At least two laws of life and death cannot be questioned. One is that human beings come to this world alone (barring cases of twins or more delivered at the same time) and depart alone (barring the now-banned sati). The second law is that death is unavoidable, being a certainty. The journey from the cradle to the grave as it were for every human, short in some cases and lengthy in the rest, is marked by joyful times as well as sad moments, healthy years as well as times of getting battered by various diseases, periods of excitement and moments of depression, days of affluence and those of cash-crunch, riding on hopes and beaten by disappointment, enthusiasm in some moments as well as disinterest at other times and so on. These features of life owe a great deal to many factors listing which is beyond the scope of this column, except to pinpoint the hard-to-accept factor captured in the idiom as you sow, so you reap.
We owe it to the wise fraternity in society for spelling out proverbs and idioms that carry clinching messages that not only portray the many side to human character but also remind us about common human frailties. The idiom Two is company, three is crowd puts paid to the commonly stated gregarious nature of human beings. In the life of those who outlive their spouse, the prospect of living alone looms large. Given reasonably good health, not to be active either physically or mentally or socially results in loneliness and even depression.
The saying that sharing life’s experiences of sadness with others reduces the load on one’s mind by half while sharing experiences of joy doubles the enlivening spirit. Centuries of traditions marked by various festivals of the land and customs of its people bringing together the diverse sections of society have been the hallmark of India’s culture still intact in rural parts but fading in urban spaces. The most visible difference between the urbanites and the rustics is the lack of amity between neighbours in the bustling cities of the country, a familiar scenario in the western countries. The colonial rule of India by the British is often discredited for the divide-n-rule style of governing the land and its people, stoking mutual hatred among the people following different faiths and identified under various ethnicity, resulting in feeling of isolation amidst the masses.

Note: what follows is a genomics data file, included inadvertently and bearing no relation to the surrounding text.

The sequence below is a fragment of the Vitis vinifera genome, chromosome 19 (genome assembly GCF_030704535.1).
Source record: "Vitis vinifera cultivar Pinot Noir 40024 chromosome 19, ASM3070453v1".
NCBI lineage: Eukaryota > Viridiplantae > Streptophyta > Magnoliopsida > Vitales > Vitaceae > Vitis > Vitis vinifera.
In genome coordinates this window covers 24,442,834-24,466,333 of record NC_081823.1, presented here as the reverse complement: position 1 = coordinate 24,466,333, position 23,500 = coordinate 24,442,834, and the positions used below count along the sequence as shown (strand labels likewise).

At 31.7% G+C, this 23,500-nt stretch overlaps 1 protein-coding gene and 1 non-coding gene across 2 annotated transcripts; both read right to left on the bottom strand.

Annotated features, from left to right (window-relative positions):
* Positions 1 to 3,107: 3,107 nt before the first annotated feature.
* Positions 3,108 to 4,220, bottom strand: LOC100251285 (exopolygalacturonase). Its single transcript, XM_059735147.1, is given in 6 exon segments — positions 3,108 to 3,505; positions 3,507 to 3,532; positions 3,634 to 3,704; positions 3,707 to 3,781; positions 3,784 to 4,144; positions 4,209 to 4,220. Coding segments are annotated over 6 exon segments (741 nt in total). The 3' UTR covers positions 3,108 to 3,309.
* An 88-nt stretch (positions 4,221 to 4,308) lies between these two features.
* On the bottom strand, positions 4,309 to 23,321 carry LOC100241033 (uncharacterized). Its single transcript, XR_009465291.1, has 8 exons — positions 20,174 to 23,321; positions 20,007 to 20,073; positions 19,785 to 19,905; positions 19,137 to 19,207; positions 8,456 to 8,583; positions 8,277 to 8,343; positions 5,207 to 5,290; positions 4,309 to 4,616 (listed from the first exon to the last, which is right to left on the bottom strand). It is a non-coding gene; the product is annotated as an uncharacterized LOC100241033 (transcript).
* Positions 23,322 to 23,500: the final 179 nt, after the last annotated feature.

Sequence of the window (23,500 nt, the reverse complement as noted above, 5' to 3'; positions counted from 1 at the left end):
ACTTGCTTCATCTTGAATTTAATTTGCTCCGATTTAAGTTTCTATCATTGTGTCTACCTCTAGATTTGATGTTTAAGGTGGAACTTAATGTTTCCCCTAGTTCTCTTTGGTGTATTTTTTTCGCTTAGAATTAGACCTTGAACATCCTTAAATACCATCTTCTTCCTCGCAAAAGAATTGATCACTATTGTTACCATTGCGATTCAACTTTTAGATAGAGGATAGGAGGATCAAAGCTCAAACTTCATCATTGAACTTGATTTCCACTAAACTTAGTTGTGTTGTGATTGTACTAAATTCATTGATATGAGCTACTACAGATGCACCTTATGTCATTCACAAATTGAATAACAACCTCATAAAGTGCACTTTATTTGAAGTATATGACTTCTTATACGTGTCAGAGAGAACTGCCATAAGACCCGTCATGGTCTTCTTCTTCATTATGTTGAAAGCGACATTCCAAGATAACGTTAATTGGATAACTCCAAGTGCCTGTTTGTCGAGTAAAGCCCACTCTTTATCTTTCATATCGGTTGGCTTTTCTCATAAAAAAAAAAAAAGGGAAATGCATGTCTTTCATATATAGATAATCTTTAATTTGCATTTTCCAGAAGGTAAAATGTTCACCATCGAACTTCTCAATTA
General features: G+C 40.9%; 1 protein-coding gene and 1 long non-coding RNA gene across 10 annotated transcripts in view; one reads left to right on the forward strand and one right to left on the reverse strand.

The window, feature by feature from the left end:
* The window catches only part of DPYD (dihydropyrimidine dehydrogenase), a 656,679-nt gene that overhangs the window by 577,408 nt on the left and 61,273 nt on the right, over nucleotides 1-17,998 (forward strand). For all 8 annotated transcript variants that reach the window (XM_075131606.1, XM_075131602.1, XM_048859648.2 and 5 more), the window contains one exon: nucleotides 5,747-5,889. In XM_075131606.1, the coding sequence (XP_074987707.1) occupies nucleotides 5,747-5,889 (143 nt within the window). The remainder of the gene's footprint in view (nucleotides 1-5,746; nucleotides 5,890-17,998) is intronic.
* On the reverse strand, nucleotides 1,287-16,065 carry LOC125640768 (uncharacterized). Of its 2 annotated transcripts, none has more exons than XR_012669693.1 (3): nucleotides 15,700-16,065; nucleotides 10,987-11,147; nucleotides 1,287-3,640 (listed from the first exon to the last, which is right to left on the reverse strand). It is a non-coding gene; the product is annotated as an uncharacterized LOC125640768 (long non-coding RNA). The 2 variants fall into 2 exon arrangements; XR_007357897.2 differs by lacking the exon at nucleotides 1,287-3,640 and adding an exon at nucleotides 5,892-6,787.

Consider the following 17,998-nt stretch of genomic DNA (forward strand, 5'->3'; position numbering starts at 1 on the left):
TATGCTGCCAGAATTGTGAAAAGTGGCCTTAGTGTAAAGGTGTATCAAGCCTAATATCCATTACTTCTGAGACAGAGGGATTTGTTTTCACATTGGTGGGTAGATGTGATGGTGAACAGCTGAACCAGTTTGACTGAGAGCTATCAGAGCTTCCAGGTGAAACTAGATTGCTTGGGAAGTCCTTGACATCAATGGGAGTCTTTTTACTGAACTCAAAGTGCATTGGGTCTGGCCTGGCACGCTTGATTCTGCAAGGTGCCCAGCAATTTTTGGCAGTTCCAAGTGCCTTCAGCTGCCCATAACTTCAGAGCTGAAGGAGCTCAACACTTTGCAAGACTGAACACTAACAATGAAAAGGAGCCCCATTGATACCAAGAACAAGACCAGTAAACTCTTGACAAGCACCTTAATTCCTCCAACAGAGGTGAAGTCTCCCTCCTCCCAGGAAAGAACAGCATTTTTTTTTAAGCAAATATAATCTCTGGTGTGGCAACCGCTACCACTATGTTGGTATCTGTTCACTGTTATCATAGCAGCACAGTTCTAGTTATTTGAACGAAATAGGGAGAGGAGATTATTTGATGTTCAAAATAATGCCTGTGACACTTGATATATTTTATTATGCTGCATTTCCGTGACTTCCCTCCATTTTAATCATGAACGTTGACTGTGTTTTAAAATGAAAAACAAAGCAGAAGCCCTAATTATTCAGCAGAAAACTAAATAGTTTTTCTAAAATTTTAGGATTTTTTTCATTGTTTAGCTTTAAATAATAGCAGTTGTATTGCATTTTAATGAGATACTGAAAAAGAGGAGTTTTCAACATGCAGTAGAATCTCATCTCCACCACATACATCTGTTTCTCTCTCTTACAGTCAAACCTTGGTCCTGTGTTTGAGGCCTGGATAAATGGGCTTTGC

Now, it is the same Britain where the administration has launched an initiative to tackle isolation and loneliness, said to be bugging an estimated nine million people in that country. According to a report published by a widely read daily last week, the British government has appointed its first ever Minister for Loneliness to help address the need of the target sections in the population, particularly the elderly.